Published January 2019
This list is notably different to the academic writing guides you'll find on your university's website. I wrote this up for my own reference and thought I may as well publish it in case it helps someone else. These strategies have really helped me as I've gone through tertiary studies and (I think) built up some writing skills over time. That said, your mileage may vary, everyone's approach is personal and varied.
Get Your Structure Right
Every guide I've ever seen says that the first step is planning, and you should write up your structure & headings first. IMO that's nonsense. I don't think I've ever written a report where I had the structure right before I got started writing. In fact in many cases it's only after 90% of the writing is done that the ideal structure coalesces. Sure, start with some headings, but be aware that the best structure is something that will develop as you move along.
Use an app to manage your citations. I genuinely prefer libreoffice for writing and spreadsheets, so Zotero is my best option, but there's loads of others. It's basically a database where you record all your references, then it inserts correctly formatted citations and generates a bibliography for you. Most academic articles have a "cite this" function, where you can copy the articles meta data (author, date, url, et cetera), and paste it into zotero or whatever you're using. Admittedly, there is a bit of a learning curve, but I suspect it would take less time to learn than to write a bibliography for a major assignment. Frankly, I don't know where I'd be without this.
There's loads of online grammar checkers. Personally they're not my thing, but it's probably worth while trying at least once to see whether there's room for improvement. Try grammarly, but there's loads of them.
Sandwich Style is for Suckers
I've read this a few times, apparently sandwich style paragraphs improve your writing style. The idea is that each sentence should be a smaller version of your report, with a sentence to introduce, a few sentences to support, and a sentence with a conclusion. IMO this is complete nonsense. Looking back at most of my reports trying to write like this would maybe double the word count, unnecessarily.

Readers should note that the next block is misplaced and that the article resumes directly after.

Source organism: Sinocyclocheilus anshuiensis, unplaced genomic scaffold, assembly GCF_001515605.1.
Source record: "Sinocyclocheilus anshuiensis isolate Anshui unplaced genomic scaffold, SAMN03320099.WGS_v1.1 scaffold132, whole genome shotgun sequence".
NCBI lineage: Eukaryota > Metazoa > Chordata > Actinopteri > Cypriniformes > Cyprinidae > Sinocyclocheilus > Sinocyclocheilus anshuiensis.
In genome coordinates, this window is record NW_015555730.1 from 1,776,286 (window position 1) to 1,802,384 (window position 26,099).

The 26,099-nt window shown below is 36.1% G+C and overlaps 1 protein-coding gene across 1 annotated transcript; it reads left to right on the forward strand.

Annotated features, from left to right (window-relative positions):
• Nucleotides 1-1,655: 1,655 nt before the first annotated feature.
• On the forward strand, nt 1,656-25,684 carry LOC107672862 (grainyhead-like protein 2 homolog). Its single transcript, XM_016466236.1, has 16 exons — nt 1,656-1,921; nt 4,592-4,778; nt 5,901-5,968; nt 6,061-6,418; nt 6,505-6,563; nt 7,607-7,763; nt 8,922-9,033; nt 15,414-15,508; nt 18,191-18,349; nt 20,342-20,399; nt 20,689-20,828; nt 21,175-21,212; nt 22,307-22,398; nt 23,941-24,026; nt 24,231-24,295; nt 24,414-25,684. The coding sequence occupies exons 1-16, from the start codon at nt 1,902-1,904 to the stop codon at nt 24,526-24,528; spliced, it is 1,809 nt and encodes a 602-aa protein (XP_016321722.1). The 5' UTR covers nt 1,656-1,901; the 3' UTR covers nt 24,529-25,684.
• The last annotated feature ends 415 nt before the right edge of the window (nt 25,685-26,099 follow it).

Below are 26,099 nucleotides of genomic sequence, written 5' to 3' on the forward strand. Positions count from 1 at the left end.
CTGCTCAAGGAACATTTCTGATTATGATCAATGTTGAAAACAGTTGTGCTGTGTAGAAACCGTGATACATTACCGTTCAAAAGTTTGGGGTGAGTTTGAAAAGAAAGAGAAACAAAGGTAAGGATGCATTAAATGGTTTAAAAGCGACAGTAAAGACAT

Say it Simpler
I see this in professional communication all the time, people trying to impress readers with their stunning vocabulary. If you can say something more briefly, in simpler language, then you should. Of course in any report there's going to be some technical terminology which you use a lot, and that's fine. Basically, try to use the "best" word, and the best sentence structure for each circumstance, it's rarely the most unusual or complex. Short punchy simple sentences score marks.
One Sentence Can be a Paragraph
Forget what you learned in school. It's perfectly fine for a single sentence to be a paragraph.
Get Started Early
Yeah I know, there's a numpty in every unit that seems to have nothing better to do than write & submit reports a month before they're due... it makes me sick, frankly.. but that's not what I'm talking about. You don't have to finish your assignment early, in fact it's probably better to do it closer to the deadline so you can see what issues your classmates run into. That said, you can still get started early, you just need to break your inertia. This really helps to dial down the anxiety that inevitably surrounds major assignments, once your ship is in motion it's easier to spend an hour here or there developing it over time.
Figure Out Where to Find References
For finance studies, my go-to resources are:
- proquest (you probably have access via your library, usually provides full articles)
- company annual reports (easy to find, freely available, easy to reference)
- if you're looking for full articles you'd be surprised what googling it will turn up if you add "pdf" to your search.